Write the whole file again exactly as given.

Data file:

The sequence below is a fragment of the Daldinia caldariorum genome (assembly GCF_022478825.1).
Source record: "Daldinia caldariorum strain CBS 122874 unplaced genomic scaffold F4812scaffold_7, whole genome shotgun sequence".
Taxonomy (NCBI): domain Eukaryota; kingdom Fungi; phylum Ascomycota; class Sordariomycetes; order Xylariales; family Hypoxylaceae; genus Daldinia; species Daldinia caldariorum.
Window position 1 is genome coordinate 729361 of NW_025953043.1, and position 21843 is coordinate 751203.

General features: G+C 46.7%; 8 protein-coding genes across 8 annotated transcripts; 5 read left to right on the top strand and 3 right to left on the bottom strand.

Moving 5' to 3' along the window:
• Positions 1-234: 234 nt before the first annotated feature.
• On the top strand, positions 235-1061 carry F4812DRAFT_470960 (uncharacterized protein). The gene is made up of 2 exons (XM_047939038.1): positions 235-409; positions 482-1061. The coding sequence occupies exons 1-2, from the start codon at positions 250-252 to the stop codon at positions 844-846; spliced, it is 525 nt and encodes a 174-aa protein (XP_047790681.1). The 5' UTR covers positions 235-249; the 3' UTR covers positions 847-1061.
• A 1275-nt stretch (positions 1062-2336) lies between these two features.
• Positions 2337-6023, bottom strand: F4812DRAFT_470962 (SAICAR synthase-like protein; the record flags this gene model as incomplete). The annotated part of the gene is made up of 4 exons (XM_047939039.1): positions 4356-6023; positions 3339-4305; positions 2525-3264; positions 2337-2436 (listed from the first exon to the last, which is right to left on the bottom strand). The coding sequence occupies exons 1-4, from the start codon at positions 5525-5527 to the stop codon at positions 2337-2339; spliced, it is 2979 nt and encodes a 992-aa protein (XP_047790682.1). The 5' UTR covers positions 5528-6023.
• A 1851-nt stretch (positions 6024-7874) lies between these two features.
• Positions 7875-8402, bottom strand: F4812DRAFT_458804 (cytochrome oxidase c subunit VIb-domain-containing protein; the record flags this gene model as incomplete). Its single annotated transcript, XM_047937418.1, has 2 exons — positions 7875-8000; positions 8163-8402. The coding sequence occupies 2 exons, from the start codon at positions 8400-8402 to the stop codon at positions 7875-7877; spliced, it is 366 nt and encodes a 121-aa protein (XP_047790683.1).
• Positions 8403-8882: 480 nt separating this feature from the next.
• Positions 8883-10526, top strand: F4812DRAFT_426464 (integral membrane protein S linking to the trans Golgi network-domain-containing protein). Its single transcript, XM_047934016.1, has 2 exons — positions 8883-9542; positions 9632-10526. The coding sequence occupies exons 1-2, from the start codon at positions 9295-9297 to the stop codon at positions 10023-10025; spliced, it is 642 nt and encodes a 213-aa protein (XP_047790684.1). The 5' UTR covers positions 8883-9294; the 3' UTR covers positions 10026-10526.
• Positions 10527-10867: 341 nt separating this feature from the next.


The sequence below is a fragment of the Daldinia caldariorum genome (assembly GCF_022478825.1).
Source record: "Daldinia caldariorum strain CBS 122874 unplaced genomic scaffold F4812scaffold_7, whole genome shotgun sequence".
Taxonomy (NCBI): domain Eukaryota; kingdom Fungi; phylum Ascomycota; class Sordariomycetes; order Xylariales; family Hypoxylaceae; genus Daldinia; species Daldinia caldariorum.
Window position 1 is genome coordinate 729361 of NW_025953043.1, and position 21843 is coordinate 751203.

General features: G+C 46.7%; 8 protein-coding genes across 8 annotated transcripts; 5 read left to right on the top strand and 3 right to left on the bottom strand.

Moving 5' to 3' along the window:
• Positions 1-234: 234 nt before the first annotated feature.
• On the top strand, positions 235-1061 carry F4812DRAFT_470960 (uncharacterized protein). The gene is made up of 2 exons (XM_047939038.1): positions 235-409; positions 482-1061. The coding sequence occupies exons 1-2, from the start codon at positions 250-252 to the stop codon at positions 844-846; spliced, it is 525 nt and encodes a 174-aa protein (XP_047790681.1). The 5' UTR covers positions 235-249; the 3' UTR covers positions 847-1061.
• A 1275-nt stretch (positions 1062-2336) lies between these two features.
• Positions 2337-6023, bottom strand: F4812DRAFT_470962 (SAICAR synthase-like protein; the record flags this gene model as incomplete). The annotated part of the gene is made up of 4 exons (XM_047939039.1): positions 4356-6023; positions 3339-4305; positions 2525-3264; positions 2337-2436 (listed from the first exon to the last, which is right to left on the bottom strand). The coding sequence occupies exons 1-4, from the start codon at positions 5525-5527 to the stop codon at positions 2337-2339; spliced, it is 2979 nt and encodes a 992-aa protein (XP_047790682.1). The 5' UTR covers positions 5528-6023.
• A 1851-nt stretch (positions 6024-7874) lies between these two features.
• Positions 7875-8402, bottom strand: F4812DRAFT_458804 (cytochrome oxidase c subunit VIb-domain-containing protein; the record flags this gene model as incomplete). Its single annotated transcript, XM_047937418.1, has 2 exons — positions 7875-8000; positions 8163-8402. The coding sequence occupies 2 exons, from the start codon at positions 8400-8402 to the stop codon at positions 7875-7877; spliced, it is 366 nt and encodes a 121-aa protein (XP_047790683.1).
• Positions 8403-8882: 480 nt separating this feature from the next.
• Positions 8883-10526, top strand: F4812DRAFT_426464 (integral membrane protein S linking to the trans Golgi network-domain-containing protein). Its single transcript, XM_047934016.1, has 2 exons — positions 8883-9542; positions 9632-10526. The coding sequence occupies exons 1-2, from the start codon at positions 9295-9297 to the stop codon at positions 10023-10025; spliced, it is 642 nt and encodes a 213-aa protein (XP_047790684.1). The 5' UTR covers positions 8883-9294; the 3' UTR covers positions 10026-10526.
• Positions 10527-10867: 341 nt separating this feature from the next.